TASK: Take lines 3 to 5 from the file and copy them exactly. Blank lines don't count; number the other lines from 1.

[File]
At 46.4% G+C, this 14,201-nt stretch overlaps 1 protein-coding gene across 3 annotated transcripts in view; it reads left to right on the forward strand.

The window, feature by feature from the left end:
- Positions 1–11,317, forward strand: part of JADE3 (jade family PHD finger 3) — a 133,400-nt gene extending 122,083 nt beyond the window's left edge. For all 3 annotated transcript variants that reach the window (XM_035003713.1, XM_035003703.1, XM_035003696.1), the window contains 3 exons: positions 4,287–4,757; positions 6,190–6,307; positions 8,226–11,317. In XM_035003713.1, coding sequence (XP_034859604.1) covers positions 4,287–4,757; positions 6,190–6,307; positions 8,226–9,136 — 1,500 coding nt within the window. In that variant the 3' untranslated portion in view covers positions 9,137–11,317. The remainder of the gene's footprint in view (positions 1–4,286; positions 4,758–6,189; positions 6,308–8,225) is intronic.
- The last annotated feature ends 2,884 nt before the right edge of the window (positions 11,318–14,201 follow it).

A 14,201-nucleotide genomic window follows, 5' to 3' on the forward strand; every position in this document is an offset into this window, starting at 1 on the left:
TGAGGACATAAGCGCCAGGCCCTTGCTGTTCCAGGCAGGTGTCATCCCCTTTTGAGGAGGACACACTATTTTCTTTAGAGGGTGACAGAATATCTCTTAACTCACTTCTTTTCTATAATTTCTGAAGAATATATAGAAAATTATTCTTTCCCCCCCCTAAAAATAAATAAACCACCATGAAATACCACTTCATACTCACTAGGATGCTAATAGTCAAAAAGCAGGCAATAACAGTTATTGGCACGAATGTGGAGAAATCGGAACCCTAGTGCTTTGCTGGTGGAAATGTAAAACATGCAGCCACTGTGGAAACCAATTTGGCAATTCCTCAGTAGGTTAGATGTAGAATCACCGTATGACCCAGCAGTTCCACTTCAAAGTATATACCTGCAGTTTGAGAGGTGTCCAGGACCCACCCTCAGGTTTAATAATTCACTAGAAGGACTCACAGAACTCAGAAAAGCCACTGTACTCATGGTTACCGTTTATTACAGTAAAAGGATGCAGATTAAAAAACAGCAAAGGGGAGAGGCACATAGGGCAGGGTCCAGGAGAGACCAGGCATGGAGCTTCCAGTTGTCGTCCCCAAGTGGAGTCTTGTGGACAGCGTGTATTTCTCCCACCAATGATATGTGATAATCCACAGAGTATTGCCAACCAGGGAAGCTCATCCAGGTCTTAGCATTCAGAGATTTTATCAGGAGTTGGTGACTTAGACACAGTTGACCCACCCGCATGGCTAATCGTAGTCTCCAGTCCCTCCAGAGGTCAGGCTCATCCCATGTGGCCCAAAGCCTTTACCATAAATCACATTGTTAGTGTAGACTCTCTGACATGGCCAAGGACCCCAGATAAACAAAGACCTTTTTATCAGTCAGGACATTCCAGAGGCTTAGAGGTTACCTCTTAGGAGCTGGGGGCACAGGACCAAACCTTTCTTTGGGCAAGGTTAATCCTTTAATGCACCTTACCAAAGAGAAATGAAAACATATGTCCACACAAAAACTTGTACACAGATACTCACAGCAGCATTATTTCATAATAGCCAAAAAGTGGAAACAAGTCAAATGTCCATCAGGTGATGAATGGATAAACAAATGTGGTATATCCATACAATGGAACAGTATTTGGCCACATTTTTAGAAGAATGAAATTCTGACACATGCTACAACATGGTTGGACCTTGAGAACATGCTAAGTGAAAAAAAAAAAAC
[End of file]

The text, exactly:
- Positions 1–11,317, forward strand: part of JADE3 (jade family PHD finger 3) — a 133,400-nt gene extending 122,083 nt beyond the window's left edge. For all 3 annotated transcript variants that reach the window (XM_035003713.1, XM_035003703.1, XM_035003696.1), the window contains 3 exons: positions 4,287–4,757; positions 6,190–6,307; positions 8,226–11,317. In XM_035003713.1, coding sequence (XP_034859604.1) covers positions 4,287–4,757; positions 6,190–6,307; positions 8,226–9,136 — 1,500 coding nt within the window. In that variant the 3' untranslated portion in view covers positions 9,137–11,317. The remainder of the gene's footprint in view (positions 1–4,286; positions 4,758–6,189; positions 6,308–8,225) is intronic.
- The last annotated feature ends 2,884 nt before the right edge of the window (positions 11,318–14,201 follow it).

A 14,201-nucleotide genomic window follows, 5' to 3' on the forward strand; every position in this document is an offset into this window, starting at 1 on the left: